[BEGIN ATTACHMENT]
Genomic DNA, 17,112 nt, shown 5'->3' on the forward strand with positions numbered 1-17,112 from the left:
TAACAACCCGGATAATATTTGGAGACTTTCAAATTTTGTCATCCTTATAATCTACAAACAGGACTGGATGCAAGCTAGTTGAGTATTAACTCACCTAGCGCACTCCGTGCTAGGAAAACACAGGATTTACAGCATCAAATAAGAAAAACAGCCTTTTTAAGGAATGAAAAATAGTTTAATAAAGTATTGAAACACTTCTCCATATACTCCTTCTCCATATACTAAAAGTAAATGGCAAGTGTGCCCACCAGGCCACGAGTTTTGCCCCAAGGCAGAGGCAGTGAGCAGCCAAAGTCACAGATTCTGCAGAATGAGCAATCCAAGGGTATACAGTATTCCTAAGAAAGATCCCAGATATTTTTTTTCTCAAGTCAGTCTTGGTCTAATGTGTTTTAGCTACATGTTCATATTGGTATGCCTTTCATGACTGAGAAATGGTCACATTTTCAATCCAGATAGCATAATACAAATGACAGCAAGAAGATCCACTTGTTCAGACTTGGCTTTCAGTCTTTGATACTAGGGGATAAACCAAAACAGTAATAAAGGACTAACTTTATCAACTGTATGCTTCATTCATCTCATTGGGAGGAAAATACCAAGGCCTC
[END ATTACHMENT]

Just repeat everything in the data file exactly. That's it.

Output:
Genomic DNA, 17,112 nt, shown 5'->3' on the forward strand with positions numbered 1-17,112 from the left:
TAACAACCCGGATAATATTTGGAGACTTTCAAATTTTGTCATCCTTATAATCTACAAACAGGACTGGATGCAAGCTAGTTGAGTATTAACTCACCTAGCGCACTCCGTGCTAGGAAAACACAGGATTTACAGCATCAAATAAGAAAAACAGCCTTTTTAAGGAATGAAAAATAGTTTAATAAAGTATTGAAACACTTCTCCATATACTCCTTCTCCATATACTAAAAGTAAATGGCAAGTGTGCCCACCAGGCCACGAGTTTTGCCCCAAGGCAGAGGCAGTGAGCAGCCAAAGTCACAGATTCTGCAGAATGAGCAATCCAAGGGTATACAGTATTCCTAAGAAAGATCCCAGATATTTTTTTTCTCAAGTCAGTCTTGGTCTAATGTGTTTTAGCTACATGTTCATATTGGTATGCCTTTCATGACTGAGAAATGGTCACATTTTCAATCCAGATAGCATAATACAAATGACAGCAAGAAGATCCACTTGTTCAGACTTGGCTTTCAGTCTTTGATACTAGGGGATAAACCAAAACAGTAATAAAGGACTAACTTTATCAACTGTATGCTTCATTCATCTCATTGGGAGGAAAATACCAAGGCCTC